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Preface

Published online by Cambridge University Press:  14 September 2019

Desmond Scott
Affiliation:
United Kingdom
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Summary

THIS book is divided into chapters. Chapters 1–7 give some background to the work of my father, Cyril Scott; Chapters 8–16 are concerned with his music in its entirety; Chapters 17–23 deal with his writings; and Chapters 24–6 are reminiscences from those who knew him personally. To put the rest in context, this brief biography outlines the more significant events in his long life.

Scott's story as a composer is not unfamiliar. He achieved early fame as a modernist, acclaimed both in Britain and abroad, then mainstream music went in another direction until by the end he had been almost completely passed over. Thirty years after his death in 1970, however, a revival and re-appraisal of the music began that is still continuing today. Yet music was only the foremost of many other activities. He also wrote two autobiographies, My Years of Indiscretion in 1924 and Bone of Contention in 1969. An extraordinarily versatile man, he believed that the more subjects he became interested in, the less chance there was of being unhappy. Those subjects included poetry, philosophy, playwriting, painting and health.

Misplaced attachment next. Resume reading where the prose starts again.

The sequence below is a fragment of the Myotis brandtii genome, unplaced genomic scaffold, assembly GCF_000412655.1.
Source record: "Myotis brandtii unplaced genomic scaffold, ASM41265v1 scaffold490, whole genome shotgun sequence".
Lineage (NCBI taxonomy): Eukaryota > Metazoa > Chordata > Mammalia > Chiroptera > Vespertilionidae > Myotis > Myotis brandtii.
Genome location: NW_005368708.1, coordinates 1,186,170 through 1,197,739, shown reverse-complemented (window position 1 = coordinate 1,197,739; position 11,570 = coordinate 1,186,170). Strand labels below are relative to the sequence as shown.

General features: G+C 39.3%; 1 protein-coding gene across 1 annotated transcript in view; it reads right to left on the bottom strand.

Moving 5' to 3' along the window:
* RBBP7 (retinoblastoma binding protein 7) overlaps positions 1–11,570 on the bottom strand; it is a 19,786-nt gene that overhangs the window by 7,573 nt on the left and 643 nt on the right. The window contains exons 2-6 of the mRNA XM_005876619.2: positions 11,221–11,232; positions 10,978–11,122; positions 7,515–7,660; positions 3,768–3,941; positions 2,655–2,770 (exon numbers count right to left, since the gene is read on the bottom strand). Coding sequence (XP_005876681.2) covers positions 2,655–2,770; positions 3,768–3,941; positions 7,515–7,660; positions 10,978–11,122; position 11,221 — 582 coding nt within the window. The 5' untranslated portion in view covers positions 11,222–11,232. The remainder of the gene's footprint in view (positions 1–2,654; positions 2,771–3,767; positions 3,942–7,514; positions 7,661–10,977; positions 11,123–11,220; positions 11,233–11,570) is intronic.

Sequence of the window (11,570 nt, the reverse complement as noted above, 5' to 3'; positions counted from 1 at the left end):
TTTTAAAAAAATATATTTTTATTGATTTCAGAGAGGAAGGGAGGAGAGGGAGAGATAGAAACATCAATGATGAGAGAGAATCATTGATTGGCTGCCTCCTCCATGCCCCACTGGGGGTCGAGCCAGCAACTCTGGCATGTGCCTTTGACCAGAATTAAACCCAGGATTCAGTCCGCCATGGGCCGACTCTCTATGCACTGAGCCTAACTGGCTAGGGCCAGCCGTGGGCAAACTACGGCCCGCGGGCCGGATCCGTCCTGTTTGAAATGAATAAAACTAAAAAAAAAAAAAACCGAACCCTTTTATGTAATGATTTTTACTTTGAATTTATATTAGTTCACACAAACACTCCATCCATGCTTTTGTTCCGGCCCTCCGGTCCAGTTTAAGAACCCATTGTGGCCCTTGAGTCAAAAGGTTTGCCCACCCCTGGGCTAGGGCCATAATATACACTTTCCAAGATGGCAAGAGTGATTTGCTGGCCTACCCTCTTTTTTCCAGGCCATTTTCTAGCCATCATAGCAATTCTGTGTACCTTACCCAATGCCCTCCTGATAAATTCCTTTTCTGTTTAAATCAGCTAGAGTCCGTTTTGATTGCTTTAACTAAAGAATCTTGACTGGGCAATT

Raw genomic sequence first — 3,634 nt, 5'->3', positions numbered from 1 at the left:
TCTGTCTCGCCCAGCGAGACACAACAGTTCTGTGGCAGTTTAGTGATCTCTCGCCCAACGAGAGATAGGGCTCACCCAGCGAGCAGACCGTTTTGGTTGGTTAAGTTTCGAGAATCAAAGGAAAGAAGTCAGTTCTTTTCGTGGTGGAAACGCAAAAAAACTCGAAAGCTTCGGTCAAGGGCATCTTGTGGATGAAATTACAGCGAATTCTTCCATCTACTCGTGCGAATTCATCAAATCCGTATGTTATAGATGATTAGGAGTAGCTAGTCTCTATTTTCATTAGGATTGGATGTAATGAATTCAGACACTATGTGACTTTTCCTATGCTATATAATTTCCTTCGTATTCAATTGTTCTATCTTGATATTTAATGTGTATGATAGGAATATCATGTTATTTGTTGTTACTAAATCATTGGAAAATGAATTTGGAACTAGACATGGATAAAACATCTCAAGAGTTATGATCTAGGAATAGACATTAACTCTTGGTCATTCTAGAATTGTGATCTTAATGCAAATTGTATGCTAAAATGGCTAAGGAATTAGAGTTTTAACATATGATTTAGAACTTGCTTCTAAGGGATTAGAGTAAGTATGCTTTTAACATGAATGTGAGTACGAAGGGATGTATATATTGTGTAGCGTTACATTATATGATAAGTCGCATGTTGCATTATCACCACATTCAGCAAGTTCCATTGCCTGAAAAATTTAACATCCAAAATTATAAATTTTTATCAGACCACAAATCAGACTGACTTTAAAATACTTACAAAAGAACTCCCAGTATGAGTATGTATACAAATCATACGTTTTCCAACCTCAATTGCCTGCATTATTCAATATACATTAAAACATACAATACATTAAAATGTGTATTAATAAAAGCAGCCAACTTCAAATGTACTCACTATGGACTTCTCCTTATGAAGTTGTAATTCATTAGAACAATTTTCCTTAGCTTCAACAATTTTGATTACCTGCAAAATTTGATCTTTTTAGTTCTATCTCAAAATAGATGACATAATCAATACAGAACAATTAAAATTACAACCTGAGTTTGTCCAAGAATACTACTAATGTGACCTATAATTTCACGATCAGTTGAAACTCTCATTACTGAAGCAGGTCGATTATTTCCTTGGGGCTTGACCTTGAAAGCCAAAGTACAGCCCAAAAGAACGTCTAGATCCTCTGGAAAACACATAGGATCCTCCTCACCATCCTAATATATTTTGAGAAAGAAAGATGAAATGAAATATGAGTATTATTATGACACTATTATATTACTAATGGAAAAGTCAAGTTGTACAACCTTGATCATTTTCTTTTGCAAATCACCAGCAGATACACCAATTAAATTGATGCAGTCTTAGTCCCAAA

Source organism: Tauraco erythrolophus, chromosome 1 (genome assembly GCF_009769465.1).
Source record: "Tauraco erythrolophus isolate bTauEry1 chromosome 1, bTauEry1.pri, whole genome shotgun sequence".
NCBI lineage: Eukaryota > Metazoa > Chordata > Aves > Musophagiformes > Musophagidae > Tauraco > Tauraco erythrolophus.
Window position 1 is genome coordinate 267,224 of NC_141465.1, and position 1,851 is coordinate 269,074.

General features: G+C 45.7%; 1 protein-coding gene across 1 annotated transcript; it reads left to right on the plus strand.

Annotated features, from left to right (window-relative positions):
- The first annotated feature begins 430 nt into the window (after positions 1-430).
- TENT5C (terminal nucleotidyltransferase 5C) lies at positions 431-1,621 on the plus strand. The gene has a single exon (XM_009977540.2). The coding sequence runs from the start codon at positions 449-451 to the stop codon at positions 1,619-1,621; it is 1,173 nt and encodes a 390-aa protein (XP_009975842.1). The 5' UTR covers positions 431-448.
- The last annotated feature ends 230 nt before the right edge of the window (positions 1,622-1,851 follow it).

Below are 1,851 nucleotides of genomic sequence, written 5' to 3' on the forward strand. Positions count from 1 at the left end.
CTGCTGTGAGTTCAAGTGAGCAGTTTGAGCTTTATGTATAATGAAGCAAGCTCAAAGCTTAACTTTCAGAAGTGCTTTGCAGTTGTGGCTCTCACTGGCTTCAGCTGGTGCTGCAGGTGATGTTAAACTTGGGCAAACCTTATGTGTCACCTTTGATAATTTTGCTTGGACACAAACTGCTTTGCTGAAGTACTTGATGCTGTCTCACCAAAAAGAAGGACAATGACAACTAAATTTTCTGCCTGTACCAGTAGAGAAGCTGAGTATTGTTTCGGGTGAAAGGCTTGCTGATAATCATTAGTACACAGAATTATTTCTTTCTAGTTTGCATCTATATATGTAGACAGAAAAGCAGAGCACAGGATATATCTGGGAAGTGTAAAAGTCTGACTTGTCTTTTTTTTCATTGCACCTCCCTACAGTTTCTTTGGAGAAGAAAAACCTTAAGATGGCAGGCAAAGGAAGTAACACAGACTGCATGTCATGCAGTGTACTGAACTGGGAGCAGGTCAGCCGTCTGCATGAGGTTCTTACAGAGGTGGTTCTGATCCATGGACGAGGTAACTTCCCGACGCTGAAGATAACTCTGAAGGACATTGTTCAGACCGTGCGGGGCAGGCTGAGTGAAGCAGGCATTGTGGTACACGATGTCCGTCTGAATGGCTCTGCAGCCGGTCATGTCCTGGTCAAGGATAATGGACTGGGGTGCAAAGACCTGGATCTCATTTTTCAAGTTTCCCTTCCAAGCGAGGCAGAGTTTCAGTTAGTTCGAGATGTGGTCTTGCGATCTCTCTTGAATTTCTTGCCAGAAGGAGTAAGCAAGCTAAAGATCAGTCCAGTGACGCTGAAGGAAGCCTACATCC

Scott was born on 27 September 1879 to middle-class parents in Oxton, a suburb of Birkenhead, a ferry-ride across the Mersey to Liverpool. His mother was very conventional and a devout Church of England churchgoer. As Scott relates in his early autobiography, she entered a theatre only twice in her life and both times felt most uncomfortable doing so. His father was more open-minded. Professionally he worked in the shipping industry, Liverpool at that time being one of the busiest ports in England, but his real interest was in the study of ancient Greek. As Scott remarked, ‘he spent too much time studying the Greek Bible to accept the narrow interpretation of any one Church or clergyman.’

As a boy, Cyril showed a precocious talent for music and was fortunate in having a family that not only encouraged him but was wealthy enough to send him to the Hoch Conservatory in Frankfurt, a young institution that had begun taking students in 1878, just a year before Scott's birth. He first went to study piano in 1891, stayed there for eighteen months, then returned to England and began teaching and performing.

Type
Chapter
Information
The Cyril Scott Companion
Unity in Diversity
, pp. xxi - xxvii
Publisher: Boydell & Brewer
Print publication year: 2018

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